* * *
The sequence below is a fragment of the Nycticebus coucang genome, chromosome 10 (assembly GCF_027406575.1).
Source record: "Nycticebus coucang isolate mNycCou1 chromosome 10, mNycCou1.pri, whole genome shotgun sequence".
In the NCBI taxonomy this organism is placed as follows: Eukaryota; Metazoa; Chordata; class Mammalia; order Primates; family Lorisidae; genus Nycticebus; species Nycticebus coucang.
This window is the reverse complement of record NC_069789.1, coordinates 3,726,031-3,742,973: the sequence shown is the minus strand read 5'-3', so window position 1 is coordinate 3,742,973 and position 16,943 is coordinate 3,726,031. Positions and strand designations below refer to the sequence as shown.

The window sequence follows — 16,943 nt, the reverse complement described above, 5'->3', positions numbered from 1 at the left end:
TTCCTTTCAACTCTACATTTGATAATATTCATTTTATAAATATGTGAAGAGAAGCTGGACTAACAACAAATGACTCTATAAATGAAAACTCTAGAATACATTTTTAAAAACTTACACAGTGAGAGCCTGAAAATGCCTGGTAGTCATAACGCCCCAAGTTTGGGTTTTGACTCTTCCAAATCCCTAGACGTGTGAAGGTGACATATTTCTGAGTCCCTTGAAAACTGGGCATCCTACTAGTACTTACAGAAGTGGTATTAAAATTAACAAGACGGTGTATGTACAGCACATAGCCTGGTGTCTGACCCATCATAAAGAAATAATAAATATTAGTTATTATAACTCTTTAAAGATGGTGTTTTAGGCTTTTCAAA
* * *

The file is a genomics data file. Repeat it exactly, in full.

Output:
The sequence below is a fragment of the Nycticebus coucang genome, chromosome 10 (assembly GCF_027406575.1).
Source record: "Nycticebus coucang isolate mNycCou1 chromosome 10, mNycCou1.pri, whole genome shotgun sequence".
In the NCBI taxonomy this organism is placed as follows: Eukaryota; Metazoa; Chordata; class Mammalia; order Primates; family Lorisidae; genus Nycticebus; species Nycticebus coucang.
This window is the reverse complement of record NC_069789.1, coordinates 3,726,031-3,742,973: the sequence shown is the minus strand read 5'-3', so window position 1 is coordinate 3,742,973 and position 16,943 is coordinate 3,726,031. Positions and strand designations below refer to the sequence as shown.

The window sequence follows — 16,943 nt, the reverse complement described above, 5'->3', positions numbered from 1 at the left end:
TTCCTTTCAACTCTACATTTGATAATATTCATTTTATAAATATGTGAAGAGAAGCTGGACTAACAACAAATGACTCTATAAATGAAAACTCTAGAATACATTTTTAAAAACTTACACAGTGAGAGCCTGAAAATGCCTGGTAGTCATAACGCCCCAAGTTTGGGTTTTGACTCTTCCAAATCCCTAGACGTGTGAAGGTGACATATTTCTGAGTCCCTTGAAAACTGGGCATCCTACTAGTACTTACAGAAGTGGTATTAAAATTAACAAGACGGTGTATGTACAGCACATAGCCTGGTGTCTGACCCATCATAAAGAAATAATAAATATTAGTTATTATAACTCTTTAAAGATGGTGTTTTAGGCTTTTCAAA